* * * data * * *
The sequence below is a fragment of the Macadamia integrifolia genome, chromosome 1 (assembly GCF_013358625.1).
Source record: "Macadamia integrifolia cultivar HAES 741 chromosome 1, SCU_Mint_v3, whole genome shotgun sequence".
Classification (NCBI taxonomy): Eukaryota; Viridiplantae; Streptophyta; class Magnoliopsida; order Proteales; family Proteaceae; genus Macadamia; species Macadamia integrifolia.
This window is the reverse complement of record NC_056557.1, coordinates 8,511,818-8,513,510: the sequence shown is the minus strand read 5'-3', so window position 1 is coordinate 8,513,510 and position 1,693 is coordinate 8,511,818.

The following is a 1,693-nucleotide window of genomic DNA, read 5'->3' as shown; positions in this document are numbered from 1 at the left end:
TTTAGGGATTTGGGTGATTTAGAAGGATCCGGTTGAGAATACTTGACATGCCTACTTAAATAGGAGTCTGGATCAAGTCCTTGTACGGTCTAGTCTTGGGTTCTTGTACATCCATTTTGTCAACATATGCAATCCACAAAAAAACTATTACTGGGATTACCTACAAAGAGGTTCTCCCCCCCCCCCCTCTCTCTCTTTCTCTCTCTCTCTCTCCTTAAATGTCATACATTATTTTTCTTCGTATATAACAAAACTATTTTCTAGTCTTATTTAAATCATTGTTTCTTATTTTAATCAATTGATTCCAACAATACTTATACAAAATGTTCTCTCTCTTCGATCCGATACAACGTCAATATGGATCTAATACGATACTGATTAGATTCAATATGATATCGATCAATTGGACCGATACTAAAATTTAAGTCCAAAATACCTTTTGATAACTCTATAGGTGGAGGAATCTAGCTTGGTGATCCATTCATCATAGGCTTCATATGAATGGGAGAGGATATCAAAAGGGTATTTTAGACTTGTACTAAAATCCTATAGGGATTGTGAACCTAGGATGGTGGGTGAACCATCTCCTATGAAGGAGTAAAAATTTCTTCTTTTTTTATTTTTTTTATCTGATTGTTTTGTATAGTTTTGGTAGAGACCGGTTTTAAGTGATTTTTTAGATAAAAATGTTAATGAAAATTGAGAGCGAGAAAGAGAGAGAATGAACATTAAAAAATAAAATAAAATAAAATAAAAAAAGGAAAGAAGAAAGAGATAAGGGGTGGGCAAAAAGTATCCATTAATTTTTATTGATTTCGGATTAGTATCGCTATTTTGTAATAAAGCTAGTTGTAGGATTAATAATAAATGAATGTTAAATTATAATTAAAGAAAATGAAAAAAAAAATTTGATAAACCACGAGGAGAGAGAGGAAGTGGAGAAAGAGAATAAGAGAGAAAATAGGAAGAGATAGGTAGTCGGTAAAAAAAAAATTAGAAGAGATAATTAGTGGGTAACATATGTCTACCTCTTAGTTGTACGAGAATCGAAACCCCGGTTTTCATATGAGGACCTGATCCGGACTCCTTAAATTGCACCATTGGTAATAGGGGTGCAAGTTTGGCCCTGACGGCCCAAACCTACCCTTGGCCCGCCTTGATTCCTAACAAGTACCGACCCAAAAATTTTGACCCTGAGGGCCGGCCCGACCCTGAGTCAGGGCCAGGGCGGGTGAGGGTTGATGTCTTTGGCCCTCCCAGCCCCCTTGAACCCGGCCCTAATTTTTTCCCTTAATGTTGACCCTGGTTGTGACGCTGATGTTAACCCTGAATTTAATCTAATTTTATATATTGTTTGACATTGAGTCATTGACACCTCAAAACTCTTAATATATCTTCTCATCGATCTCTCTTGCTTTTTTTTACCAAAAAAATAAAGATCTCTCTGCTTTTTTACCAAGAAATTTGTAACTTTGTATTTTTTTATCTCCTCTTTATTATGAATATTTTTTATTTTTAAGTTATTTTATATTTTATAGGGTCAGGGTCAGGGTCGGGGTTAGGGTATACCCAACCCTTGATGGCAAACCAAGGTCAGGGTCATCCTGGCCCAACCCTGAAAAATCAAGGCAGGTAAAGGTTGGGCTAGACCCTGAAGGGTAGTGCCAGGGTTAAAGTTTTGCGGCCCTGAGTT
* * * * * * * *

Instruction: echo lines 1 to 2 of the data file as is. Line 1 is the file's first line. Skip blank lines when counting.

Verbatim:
The sequence below is a fragment of the Macadamia integrifolia genome, chromosome 1 (assembly GCF_013358625.1).
Source record: "Macadamia integrifolia cultivar HAES 741 chromosome 1, SCU_Mint_v3, whole genome shotgun sequence".